Substantial grants for research into societal impact of mission-driven innovation systems
How can we make innovation work better for society? Thanks to substantial NWO grants, two consortia led by researchers from the Utrecht University School of Economics (U.S.E.) are going to conduct research on this. The interdisciplinary consortia of knowledge institutions, private and public partners will research how the operation of mission-driven innovation systems can be better understood, supported and optimised.
Within the NWO KIC-call 'Mission-driven innovation systems in the regional context: a knowledge base for social earning capacity', three projects have been awarded funding, totalling over 4.2 million euros. Societal and private partners contribute an additional 800,000 euros in co-financing. The two allocations at Utrecht University go to consortia led by Niels Bosma and Erik Stam.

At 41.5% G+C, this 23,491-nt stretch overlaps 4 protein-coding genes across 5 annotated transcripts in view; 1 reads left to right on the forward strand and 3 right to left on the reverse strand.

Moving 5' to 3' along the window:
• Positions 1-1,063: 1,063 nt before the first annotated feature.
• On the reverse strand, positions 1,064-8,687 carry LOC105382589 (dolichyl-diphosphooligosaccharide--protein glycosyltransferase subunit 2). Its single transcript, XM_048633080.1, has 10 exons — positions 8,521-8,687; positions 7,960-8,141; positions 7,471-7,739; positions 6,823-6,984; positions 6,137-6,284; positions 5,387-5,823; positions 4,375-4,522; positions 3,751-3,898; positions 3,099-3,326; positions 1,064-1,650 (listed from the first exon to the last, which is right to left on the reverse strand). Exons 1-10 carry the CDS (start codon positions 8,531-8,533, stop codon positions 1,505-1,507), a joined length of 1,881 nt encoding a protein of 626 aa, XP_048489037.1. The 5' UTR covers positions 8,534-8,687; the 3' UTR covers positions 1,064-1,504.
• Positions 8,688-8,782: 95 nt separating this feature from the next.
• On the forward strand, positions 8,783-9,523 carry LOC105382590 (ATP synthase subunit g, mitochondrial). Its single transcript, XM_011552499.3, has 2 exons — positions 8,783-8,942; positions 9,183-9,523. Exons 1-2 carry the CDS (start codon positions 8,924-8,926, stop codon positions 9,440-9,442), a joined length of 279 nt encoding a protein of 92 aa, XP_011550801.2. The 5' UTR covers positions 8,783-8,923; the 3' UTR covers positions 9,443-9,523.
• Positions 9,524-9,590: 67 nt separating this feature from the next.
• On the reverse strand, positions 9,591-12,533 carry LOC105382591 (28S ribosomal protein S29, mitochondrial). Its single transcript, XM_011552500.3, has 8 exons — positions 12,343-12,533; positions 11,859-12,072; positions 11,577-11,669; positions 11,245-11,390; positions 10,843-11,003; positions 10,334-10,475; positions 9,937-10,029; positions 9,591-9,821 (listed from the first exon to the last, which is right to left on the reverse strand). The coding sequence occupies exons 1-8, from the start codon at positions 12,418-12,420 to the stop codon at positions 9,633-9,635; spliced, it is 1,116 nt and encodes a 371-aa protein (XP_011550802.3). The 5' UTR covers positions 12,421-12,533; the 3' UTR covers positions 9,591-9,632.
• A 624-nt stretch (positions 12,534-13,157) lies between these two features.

The NWO KIC call aims to gain more knowledge and understanding of how mission-driven innovation systems work and can be scaled up and accelerated. The research offers insights into the intermediate steps needed to move from innovation to societal impact and earning capacity.
What is a mission-driven innovation system?
Climate change, cyber security, aging of the population: our society faces major challenges. Since 2020, the Dutch government has therefore embarked on a mission-driven top sector and innovation policy. Mission-driven innovation changes the way we look at the context and the systems within which innovation takes place. A mission-driven innovation system can be implemented in many ways.